Theory:

As we have already seen the characteristics of living organisms briefly, let us focus in detail here.
Food
Nutrition is the process through which living organisms obtain food, and use the food to give energy to the organism. 
Energy is required for growth of the organism, as well as for life processes which takes place inside them.
Growth and Development
Cells in the body divide and grows to attain growth of the organism from the young one to an adult.
Example:
A chick hatches from an egg, which further develops into a cock or a hen.
Respiration
  • Breathing in living organisms is through the process of respiration.
  • Our body consumes the oxygen (from air) as we breathe in, and the carbon dioxide is sent out in the process.  
  • Through respiration, body obtains energy from the food that we consume.
Some animals have a different mechanism for the exchange of gases in the respiration process.
Example:
1. An earthworm breathe through its skin. The skin of an earthworm is so thin, and moist through which it absorbs the oxygen required.
 
2. Fishes have gills that use dissolved oxygen present in water.
 
3. In plants, the gaseous exchange takes place through stomata (tiny pores) that present in leaves.
 
4. Humans respire by taking in oxygen, and giving out carbon dioxide.
Response to the Environment and Stimuli
Changes in the surroundings which makes livings things respond to it are called, stimuli.
All living things respond and behave differently according to stimuli.
Example:
Don't we behave active or differently when we see our favorite food? Or, we use fans or air conditioners to cool the temperature of the surroundings when the climate is too hot.
Important!
Plants too respond to stimuli. Plants grow towards the direction of sunlight. Mimosa or "touch-me-not" plant leaves closes when someone touches them.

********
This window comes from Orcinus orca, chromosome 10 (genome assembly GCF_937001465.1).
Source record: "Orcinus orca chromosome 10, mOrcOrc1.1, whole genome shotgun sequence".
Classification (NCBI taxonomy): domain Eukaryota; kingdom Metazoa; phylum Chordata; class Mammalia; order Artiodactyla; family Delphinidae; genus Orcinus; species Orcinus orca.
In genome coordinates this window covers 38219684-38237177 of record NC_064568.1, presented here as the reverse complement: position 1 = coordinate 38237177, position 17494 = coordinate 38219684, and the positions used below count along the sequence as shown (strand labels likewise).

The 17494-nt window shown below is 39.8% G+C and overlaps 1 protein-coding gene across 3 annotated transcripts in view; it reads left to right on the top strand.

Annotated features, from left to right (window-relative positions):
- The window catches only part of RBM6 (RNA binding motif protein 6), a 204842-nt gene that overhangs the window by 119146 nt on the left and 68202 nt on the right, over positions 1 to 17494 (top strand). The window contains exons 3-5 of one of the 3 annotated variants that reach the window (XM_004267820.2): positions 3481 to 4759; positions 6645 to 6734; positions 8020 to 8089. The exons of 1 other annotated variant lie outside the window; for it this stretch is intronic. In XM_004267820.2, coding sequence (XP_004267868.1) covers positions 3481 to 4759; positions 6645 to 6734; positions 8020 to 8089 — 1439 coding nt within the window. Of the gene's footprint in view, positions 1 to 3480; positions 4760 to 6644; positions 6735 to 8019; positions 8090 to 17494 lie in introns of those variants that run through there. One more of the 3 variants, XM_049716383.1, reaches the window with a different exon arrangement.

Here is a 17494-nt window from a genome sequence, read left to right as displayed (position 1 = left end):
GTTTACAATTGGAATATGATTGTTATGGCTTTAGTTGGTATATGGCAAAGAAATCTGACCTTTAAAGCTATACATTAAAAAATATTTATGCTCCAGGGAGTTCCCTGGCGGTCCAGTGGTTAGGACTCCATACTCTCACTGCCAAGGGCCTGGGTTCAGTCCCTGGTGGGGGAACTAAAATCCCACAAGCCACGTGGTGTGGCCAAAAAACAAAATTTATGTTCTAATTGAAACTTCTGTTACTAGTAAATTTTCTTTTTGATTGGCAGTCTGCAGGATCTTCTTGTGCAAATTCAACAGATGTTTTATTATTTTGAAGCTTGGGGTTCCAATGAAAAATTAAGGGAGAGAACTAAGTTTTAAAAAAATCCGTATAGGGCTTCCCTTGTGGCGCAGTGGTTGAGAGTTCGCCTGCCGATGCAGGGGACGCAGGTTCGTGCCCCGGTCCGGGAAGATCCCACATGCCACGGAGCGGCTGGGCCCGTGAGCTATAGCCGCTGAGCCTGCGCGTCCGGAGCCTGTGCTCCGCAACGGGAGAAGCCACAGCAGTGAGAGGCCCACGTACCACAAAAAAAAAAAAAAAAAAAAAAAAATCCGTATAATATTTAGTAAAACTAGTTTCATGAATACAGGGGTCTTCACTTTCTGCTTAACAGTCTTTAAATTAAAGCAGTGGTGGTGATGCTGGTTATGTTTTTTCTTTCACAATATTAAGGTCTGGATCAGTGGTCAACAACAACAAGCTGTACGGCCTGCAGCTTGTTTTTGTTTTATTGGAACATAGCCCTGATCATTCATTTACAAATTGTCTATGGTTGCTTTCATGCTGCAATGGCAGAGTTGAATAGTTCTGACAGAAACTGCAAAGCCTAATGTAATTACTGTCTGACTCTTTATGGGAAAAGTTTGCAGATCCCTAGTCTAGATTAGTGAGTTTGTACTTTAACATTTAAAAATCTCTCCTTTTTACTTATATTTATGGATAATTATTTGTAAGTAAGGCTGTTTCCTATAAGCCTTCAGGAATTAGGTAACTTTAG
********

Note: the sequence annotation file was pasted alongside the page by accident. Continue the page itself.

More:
Excretion
All the living organisms consume food. And, remember that the body will not utilizes all the consumed food. The remaining unused food is waste, and need to be excreted through the body.
The body also produces waste in the form of urea in other processes.
The process of removal of wastes from the body is known as excretion.
Important!
Plants also excrete! Plants remove waste products through secretions.
Reproduction
Living organisms produce a new organism of their own kind through the process of reproduction.
There are various modes of reproduction.
  • Some animals produce young ones through eggs, while some give birth to young ones.
  • In plants, the mode of reproduction is through seeds. The seeds germinate into a new plant.
  • In some plants like potato, reproduction occurs through parts other than seeds - a bud which can grow into a new plant.
Movement
  • The animals move from one place to another and also displays other body movements.
  • Plants are fixed to the soil, and thus do not move.
  • However, water, minerals, and the food prepared in the plant moves from one part to another.
  • Plants also display other movements like the opening and closing of buds, movement of plant towards sunlight.
Adaptation to environment
The presence of certain features in a habitat which enables an animal or a plant to live in a particular surrounding is called adaptation.
 
Depending on the place where it is present, different animals adapt in different ways.
Example:
Fish have slippery scales on their bodies. The scales protect the fish and helps in easy movement through water.
Acclimatisation
Adaptations are very slow changes that takes place in the bodies of the organisms over thousands of years. However, some changes can occur in the organisms over a short period of time so that the body can adjust to the sudden changes that occur in the environment.
 
For example, a person lives in plain, and suddenly he goes to a mountain region; the body may experience difficulties in breathing as the air is thin at the altitude, and the person breathes faster to obtain the sufficient amount of oxygen.
 
After a few days, the body automatically adjusts or gets acclimatized to the new environment.
 
The process of getting adjusted to the surrounding over a short period of time is termed as acclimatisation.
Important!
The changes that happen during the acclimatisation process is reversible and temporary. In contrast, the changes that take place during adaptation are permanent and not reversible.